He’s no Captain Kirk

I don’t actually have any particularly interesting to contribute to this story about the Captain of the USS Enterprise (the link includes portions of the infamous video).  I just couldn’t resist the Captain Kirk reference.  Actually, what this mostly shows is just incredibly poor judgement.  The judgment you probably would not want in an Naval Officer in charge of a boat with 6000 sailors aboard.  That’s probably why he won’t be in charge much longer.

 

 

The world has turned

Facebook friend linked this pretty amazing graph of changes between 2000 and 2010:
2000 vs. 2010

The technology category is really pretty amazing.  We’ve got almost as many cell phone subscriptions as people now, among other things.  And given the number of people in abject poverty, that a lot of people with multiple cell phones (presumably all the drug dealers, for one).

And, just because, this graph made me think of my favorite under-appreciated Weezer song:

Political Science Kool-Aid

As you know, I’m not afraid to share some of the more unsavory things my students have written about me in course evaluations.  This one from last semester just struck me as really, really odd:

strengths- instructor has a reasonably informed grasp on the subject matter, albeit he often drinks the poli-sci koolaid and thinks polls and historical trends can explain almost all election outcomes and voting behavior;

Wow– never had an accusation like that before.  Apparently, the entire study of elections– which many people far, far smarter than I have devoted their professional lives to understanding, is little more than “poli-sci koolaid.”  I wonder if the student thinks this about all his/her classes in which the explanations the professor provide about politics don’t comport with the explanations offered by pundits.  Part of me wonders if this is just an angry Tea Party supporter who feels like I didn’t give them enough credit.  Regardless, an interesting commentary.

Treating dementia with kindness

Really interesting story in the Times about a revolutionary approach to Alzheimer’s patients: being nice to them and giving them what they want.  Apparently, standard operating practice is to be very concerned with healthy, low-fat diets, etc., but it turns out that when you can hardly remember your own family, the happiness that comes from chocolate, etc., goes a long way.

Margaret Nance was, to put it mildly, a difficult case. Agitated, combative, often reluctant to eat, she would hit staff members and fellow residents at nursing homes, several of which kicked her out. But when Beatitudes nursing home agreed to an urgent plea to accept her, all that changed.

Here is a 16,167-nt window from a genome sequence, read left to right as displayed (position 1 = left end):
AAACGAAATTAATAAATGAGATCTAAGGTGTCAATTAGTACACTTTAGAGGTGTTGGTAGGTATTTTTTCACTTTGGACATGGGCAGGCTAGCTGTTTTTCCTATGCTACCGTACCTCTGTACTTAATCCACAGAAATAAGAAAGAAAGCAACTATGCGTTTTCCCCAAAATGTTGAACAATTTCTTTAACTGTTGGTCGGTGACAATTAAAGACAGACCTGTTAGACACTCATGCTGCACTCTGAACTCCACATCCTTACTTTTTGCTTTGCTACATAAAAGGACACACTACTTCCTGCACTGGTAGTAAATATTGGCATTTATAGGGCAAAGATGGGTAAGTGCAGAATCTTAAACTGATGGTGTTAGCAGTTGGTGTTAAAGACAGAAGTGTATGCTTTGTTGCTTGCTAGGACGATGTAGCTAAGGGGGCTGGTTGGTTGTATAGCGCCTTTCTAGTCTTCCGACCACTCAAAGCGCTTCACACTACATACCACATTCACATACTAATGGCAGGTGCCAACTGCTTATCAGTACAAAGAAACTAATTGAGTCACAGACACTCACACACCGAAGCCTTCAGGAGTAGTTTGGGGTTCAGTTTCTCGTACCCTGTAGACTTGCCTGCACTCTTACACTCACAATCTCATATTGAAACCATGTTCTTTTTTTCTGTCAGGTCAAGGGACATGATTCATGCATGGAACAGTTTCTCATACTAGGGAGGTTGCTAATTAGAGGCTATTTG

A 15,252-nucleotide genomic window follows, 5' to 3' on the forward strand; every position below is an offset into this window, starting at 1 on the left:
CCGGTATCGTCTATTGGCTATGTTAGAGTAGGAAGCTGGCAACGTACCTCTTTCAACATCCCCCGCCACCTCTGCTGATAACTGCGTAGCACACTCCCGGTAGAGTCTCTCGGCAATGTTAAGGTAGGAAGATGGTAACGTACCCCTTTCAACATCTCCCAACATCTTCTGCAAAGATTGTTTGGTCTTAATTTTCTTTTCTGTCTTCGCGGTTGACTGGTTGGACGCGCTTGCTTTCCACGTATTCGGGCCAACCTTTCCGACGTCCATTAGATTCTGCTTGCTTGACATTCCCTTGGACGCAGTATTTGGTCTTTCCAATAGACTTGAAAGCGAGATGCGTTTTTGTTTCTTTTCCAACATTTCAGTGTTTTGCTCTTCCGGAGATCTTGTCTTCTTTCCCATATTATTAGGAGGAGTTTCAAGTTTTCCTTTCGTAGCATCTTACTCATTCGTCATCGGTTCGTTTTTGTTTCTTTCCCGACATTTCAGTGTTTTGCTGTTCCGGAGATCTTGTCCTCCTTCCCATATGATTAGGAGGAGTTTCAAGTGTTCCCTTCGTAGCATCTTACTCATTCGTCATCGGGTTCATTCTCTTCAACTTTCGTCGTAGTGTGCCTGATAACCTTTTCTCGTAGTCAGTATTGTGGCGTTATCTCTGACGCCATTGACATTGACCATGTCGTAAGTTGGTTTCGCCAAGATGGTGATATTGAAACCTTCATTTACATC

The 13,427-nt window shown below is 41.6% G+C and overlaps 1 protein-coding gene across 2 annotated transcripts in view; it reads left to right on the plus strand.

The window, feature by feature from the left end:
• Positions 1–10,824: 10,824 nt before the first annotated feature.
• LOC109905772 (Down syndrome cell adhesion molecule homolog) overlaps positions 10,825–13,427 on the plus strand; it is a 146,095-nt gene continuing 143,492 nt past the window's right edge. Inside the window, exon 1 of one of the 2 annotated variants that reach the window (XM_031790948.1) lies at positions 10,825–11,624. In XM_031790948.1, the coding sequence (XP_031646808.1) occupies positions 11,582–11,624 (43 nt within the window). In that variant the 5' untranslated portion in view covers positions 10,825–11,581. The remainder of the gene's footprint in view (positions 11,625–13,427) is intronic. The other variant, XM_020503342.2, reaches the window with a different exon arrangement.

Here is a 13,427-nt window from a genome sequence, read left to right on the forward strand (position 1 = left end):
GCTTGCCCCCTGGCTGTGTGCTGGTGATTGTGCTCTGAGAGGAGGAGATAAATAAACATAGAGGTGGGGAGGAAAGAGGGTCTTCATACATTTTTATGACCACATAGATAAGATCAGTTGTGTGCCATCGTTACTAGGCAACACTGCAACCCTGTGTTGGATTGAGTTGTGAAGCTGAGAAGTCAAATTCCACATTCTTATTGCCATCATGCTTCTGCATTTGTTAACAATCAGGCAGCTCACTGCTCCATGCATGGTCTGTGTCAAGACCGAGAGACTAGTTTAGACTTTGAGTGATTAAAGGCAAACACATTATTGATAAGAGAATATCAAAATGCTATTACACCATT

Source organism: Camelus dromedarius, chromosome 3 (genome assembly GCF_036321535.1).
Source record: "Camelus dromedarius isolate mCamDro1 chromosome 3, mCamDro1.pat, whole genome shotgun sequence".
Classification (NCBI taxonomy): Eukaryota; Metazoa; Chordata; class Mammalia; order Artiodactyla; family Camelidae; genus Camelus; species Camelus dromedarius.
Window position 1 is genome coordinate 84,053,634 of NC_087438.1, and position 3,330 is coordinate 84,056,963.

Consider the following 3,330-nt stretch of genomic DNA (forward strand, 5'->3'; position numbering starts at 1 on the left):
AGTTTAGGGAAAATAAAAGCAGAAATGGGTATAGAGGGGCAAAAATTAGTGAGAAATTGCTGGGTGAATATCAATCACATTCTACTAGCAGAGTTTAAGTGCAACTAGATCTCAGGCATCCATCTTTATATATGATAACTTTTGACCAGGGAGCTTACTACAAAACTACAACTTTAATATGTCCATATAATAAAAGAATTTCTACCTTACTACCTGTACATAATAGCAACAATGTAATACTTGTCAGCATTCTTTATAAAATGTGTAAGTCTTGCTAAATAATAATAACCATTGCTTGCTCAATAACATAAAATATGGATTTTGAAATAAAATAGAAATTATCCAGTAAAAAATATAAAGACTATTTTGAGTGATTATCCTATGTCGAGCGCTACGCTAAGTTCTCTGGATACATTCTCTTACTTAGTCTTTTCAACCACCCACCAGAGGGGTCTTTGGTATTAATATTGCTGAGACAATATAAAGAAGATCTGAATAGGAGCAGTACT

Disregarding typical nursing-home rules, Beatitudes allowed Ms. Nance, 96 and afflicted with Alzheimer’s, to sleep, be bathed and dine whenever she wanted, even at 2 a.m. She could eat anything, too, no matter how unhealthy, including unlimited chocolate.

And she was given a baby doll, a move that seemed so jarring that a supervisor initially objected until she saw how calm Ms. Nance became when she rocked, caressed and fed her “baby,” often agreeing to eat herself after the doll “ate” several spoonfuls.

Dementia patients at Beatitudes are allowed practically anything that brings comfort, even an alcoholic “nip at night,” said Tena Alonzo, director of research. “Whatever your vice is, we’re your folks,” she said.

Once, Ms. Alonzo said: “The state tried to cite us for having chocolate on the nursing chart. They were like, ‘It’s not a medication.’ Yes, it is. It’s better than Xanax.”

It is an unusual posture for a nursing home, but Beatitudes is actually following some of the latest science. Researchsuggests that creating positive emotional experiences for Alzheimer’s patients diminishes distress and behavior problems.

I certainly did not visit my late grandmother in the nursing home as often as I should have, but reading about this certainly resonates with my personal experience.  When we last saw her there, Evan was a baby.  She was not entirely clear on exactly who we were, but she knew we were family and she knew that the baby was special.  Sadly, my grandmother was never a particularly happy women, especially in her later days, but it was amazing to see the pure emotional enjoyment she received from our visit.  Likewise, a number of other residents came out and were clearly very much enjoying being around our adorable young boys.

When in doubt, make your nursing home residents happy– sounds like a pretty smart approach.  There’s a  lot more interesting observations about typical nursing home versus the, clearly superior, Beatitudes approach.  Read it, you should.

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